An obstacle to further improvement of AI/ML models is that 90% of the world's data is unstructured (30). While exam results are reported in a structured way, observations, intuitions, opinions, and experiences are communicated in an unstructured manner throughout clinical records, notes or online. Unstructured data is extremely time-consuming to analyses and it is unusable by the standard AI/ML solutions. This represents a missed opportunity for understanding patients' experience in an increasingly “connected” world. Thereby, SA and its ability to systematically review unstructured data is ready to overrun old limitations and produce higher-quality results.

In addition to these major benefits, several other perquisites have been highlighted in the literature. Firstly, data mining and SA may be used to explore the issues surrounding controversial research subjects, guidelines' changes or new recommendations in CV medicine (31).

Secondly, according to the Information Strategy for the National Health Service (NHS) in England, SA may be valuable for patients in facilitating choice of hospitals (32) by predicting, from free-text, “a reasonably accurate assessment of patients' opinion about different performance aspects of a hospital” (27).

Thirdly, online public testimonies carry classical indicators (such as self-reported quality of life indicators during and post treatment) and other relevant indicators (such as attitudes toward political legislation, loss of healthcare coverage, raising support, spreading awareness) that are difficult to capture by conventional means of self-reporting. Social listening can provide valuable feedback from patients and can help healthcare professionals and regulators to personalize and improve treatment regimens and improve public health surveillance strategies (33).

A Synthesis of the Current Literature on SA in Cardiovascular Diseases

Emotional Risk Factors for CVD

Poor emotion regulation was associated with CV risk in several studies (34, 35). Moreover, educational programs aimed at improving emotion regulation strategies among patients in cardiac rehabilitation proved to be feasible (36).

Whereas emotion regulation is a teachable skill that may play a role in preventing CVD, emotions must first be systematically recognized and documented before deciding whether the intervention of educational programs is appropriate. Several models of emotional recognition, capable of ensuring a systematic evaluation of sentiments, have been proposed based on eye-tracking (3739), heart sound signals (40), cardiovascular response in daily life using the k-Nearest-Neighbor classifier (41), heart rate data collected from wearable devices (42), or even computational evaluation of facial expressions (43).

The Twitter platform was used on a large scale to assess the psychological language as a risk factor for atherosclerotic CAD by applying SA analysis (9). Hostility and chronic stress are known risk factors for CVD (44). All language patterns highlighting negative psychological traits (anger, negative-relationship, negative-emotion, and disengagement) emerged as significant risk factors [partial rs = 0.06, 95% confidence interval, or CI = (0.00, 0.11), to 0.12, 95% CI = (0.07,0.17)] for CAD mortality while the use of engagement words [r = −0.09, 95% CI = (−0.14, −0.04)] and positive-emotion words [partial r = –.05, 95% CI = (–.00, –.11)] appeared significantly protective. Surprisingly, a regression model “based only on Twitter language” predicts CAD mortality significantly better than a model with 10 common demographic, socioeconomic, and health risk factors (e.g., smoking, diabetes, hypertension, and obesity) (9).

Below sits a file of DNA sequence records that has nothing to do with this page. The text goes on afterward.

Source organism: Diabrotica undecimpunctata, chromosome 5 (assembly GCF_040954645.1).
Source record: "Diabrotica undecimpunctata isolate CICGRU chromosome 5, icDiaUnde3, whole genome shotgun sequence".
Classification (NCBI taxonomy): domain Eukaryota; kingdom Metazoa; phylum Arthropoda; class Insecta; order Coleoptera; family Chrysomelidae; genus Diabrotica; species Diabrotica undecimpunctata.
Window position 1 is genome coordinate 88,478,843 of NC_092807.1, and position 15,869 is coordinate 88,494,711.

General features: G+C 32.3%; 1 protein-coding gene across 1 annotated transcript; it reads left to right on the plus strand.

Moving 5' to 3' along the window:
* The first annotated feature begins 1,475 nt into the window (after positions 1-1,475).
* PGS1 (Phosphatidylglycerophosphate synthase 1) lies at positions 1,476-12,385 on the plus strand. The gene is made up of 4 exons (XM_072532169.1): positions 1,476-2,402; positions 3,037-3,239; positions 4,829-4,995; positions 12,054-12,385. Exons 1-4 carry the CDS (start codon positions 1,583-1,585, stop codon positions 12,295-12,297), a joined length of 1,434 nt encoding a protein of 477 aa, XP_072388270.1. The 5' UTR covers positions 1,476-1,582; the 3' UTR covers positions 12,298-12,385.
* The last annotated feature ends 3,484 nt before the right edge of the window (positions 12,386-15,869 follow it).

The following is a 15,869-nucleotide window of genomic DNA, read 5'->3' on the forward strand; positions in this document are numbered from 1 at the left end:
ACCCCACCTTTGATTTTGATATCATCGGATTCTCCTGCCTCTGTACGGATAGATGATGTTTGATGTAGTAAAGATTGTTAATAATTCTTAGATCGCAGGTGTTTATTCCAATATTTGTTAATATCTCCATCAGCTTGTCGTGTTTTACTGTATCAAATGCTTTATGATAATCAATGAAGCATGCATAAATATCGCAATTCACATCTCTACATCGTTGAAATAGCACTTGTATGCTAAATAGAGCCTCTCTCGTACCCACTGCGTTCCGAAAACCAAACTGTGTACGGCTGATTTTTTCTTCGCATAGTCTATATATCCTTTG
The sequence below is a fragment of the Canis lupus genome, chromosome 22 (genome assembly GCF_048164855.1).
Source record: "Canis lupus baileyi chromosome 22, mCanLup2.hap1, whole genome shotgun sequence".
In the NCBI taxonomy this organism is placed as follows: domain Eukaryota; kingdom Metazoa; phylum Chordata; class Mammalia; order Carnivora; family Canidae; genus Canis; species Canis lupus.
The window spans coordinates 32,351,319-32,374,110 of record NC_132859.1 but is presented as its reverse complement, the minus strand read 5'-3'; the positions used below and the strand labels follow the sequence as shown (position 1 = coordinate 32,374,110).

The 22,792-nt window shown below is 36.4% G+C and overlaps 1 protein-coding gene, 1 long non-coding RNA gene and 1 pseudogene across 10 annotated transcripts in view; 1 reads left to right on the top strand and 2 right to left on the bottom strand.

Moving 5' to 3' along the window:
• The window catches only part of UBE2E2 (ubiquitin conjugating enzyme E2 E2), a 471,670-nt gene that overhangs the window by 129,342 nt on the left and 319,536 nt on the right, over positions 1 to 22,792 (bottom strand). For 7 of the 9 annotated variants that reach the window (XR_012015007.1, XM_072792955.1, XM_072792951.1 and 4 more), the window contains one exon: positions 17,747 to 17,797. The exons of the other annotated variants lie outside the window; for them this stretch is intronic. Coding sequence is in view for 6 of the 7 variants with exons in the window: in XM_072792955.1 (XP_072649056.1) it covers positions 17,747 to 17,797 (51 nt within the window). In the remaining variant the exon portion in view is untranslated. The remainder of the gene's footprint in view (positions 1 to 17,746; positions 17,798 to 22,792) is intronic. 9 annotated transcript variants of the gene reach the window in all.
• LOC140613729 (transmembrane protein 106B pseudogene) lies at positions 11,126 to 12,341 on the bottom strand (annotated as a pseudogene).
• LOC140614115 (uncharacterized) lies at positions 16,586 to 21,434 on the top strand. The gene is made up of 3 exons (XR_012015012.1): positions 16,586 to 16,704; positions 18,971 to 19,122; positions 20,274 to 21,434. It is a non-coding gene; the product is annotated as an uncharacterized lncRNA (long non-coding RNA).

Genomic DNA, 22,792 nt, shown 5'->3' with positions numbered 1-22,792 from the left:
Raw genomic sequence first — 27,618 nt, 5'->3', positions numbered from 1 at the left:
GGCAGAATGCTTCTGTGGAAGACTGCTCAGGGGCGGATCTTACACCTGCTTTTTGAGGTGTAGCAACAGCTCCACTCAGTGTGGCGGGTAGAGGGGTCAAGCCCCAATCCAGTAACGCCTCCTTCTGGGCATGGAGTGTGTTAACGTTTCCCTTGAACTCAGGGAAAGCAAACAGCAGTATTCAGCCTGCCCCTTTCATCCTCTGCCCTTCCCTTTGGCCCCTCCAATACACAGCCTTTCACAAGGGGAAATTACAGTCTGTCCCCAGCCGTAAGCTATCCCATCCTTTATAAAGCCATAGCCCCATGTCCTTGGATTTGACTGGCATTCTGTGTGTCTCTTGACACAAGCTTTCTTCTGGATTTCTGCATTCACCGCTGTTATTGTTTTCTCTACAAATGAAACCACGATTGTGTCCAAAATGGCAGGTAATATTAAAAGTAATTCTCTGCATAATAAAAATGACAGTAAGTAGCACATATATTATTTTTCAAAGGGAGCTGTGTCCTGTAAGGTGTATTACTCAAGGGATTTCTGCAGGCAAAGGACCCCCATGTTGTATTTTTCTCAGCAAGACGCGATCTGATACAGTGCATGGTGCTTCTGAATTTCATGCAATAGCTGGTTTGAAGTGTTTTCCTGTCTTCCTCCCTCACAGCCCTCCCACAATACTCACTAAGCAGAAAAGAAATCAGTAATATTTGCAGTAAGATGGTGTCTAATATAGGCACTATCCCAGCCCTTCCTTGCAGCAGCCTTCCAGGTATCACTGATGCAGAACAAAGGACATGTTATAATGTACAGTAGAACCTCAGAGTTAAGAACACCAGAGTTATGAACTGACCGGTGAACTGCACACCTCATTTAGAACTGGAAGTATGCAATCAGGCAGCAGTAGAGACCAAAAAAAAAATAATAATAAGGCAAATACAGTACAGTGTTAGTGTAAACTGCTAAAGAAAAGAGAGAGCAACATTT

A SA/ML methodology has been proposed to identify the relevant myocardial infarction (MI) emotional risk factors using Twitter data (10). Even if it seems unbelievable, the authors explore the possibility of screening tweets for MI risk factors as a tool to be used in preventive medicine. However, no results are yet provided.

Acute MI was repeatedly studied as an important consequence of stressful social disasters and social stress [e.g., the influence on MI of the death of a beloved (45), earthquakes (46), or war (47)]. In this context, a Korean team used the SA/ML algorithm of Semantria Lexalytics and managed to prove the effects of the Sewol Ferry Disaster on social stress by examining data from the top social media platforms used worldwide (YouTube, Twitter, and Facebook) (45).

Another way to harness the capabilities of SA was to analyze tweets in an attempt to find the relation between the sentiment of tweets and CVD in the counties along Interstate 20 in Texas (11). The sentiment of tweets from each region was determined by five classifiers (Naïve Bayes, Multinomial Naïve Bayes, Bernoulli Naïve Bayes, Support Vector, and Linear Support Vector) and was compared with the regional CVD rates. The Positive-to-Population rate is related to the CVD data map and Negative-to-Population rates have inverse relations to the CVD data map. This descriptive study highlights the potential of SA in epidemiological research, generating causal hypotheses and finding trends of diseases.

Detecting Positive/Negative Attitudes of CV Patients Toward Their Disease in Order to Identify Strategies for Bettering Attitudes and Behaviors

Patients' attitude toward their disease may be an important drive for treatment adherence and a significant buffer of the impact of illness (48). However, the prevalence of positive attitudes toward the disease may often be low (49). SA is capable of contributing with systematized analysis and information on subjective attitudes (where traditional healthcare management is not able), fine-tuning deeper preventive strategies.